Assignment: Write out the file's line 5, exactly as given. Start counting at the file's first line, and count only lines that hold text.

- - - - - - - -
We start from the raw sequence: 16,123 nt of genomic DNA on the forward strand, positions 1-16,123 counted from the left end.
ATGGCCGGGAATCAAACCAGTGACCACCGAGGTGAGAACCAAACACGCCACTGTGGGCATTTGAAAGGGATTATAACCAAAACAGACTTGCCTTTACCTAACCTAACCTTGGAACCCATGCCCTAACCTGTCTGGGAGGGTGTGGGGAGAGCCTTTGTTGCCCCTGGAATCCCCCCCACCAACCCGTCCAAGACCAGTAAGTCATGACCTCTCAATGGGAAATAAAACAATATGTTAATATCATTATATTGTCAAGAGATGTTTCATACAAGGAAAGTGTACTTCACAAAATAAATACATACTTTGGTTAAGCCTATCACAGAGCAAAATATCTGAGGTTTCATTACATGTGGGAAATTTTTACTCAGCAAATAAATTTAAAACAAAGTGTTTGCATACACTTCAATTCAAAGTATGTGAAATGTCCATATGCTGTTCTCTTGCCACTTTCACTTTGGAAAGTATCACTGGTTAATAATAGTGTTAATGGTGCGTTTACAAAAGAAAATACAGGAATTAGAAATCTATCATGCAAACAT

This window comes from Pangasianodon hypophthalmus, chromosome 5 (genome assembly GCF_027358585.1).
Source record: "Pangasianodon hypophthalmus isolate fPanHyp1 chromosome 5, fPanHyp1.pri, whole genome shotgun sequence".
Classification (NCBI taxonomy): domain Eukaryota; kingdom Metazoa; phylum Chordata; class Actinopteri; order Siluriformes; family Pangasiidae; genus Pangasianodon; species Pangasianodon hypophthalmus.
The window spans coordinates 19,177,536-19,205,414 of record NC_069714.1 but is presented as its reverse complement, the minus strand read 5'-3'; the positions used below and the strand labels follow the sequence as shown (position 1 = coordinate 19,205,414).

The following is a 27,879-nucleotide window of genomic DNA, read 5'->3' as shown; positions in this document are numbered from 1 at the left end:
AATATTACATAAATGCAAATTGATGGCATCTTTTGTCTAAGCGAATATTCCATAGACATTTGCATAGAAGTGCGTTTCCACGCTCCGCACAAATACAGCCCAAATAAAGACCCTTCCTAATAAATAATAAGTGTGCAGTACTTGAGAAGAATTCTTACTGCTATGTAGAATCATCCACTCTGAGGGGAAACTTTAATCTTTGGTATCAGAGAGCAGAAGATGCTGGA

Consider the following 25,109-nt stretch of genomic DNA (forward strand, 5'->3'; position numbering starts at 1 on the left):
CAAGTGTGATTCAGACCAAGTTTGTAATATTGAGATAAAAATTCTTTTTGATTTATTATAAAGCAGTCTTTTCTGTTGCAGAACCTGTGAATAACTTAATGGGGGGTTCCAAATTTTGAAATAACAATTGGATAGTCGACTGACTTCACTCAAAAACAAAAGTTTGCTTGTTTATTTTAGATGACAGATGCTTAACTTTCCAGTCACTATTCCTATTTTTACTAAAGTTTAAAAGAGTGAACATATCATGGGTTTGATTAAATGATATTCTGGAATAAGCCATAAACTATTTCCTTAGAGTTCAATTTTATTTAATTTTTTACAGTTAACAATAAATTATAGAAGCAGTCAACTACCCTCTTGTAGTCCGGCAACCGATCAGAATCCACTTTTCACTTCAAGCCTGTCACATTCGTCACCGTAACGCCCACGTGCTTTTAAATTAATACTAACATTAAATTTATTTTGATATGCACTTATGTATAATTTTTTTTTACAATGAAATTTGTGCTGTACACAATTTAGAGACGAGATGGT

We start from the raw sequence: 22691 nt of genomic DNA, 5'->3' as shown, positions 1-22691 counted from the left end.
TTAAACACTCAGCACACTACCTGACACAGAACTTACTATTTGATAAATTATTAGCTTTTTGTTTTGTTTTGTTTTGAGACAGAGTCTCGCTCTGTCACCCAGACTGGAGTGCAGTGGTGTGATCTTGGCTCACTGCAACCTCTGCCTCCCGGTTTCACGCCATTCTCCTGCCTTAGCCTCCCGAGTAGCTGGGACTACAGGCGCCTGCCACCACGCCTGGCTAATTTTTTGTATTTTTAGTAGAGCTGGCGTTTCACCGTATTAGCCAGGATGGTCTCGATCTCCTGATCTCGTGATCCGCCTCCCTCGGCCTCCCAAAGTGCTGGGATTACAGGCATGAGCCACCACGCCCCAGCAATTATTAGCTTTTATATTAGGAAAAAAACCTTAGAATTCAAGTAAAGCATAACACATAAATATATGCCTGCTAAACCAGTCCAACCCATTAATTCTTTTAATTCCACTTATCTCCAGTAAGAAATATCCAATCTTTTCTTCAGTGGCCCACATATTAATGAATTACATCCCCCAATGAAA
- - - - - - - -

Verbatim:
Classification (NCBI taxonomy): domain Eukaryota; kingdom Metazoa; phylum Chordata; class Actinopteri; order Siluriformes; family Pangasiidae; genus Pangasianodon; species Pangasianodon hypophthalmus.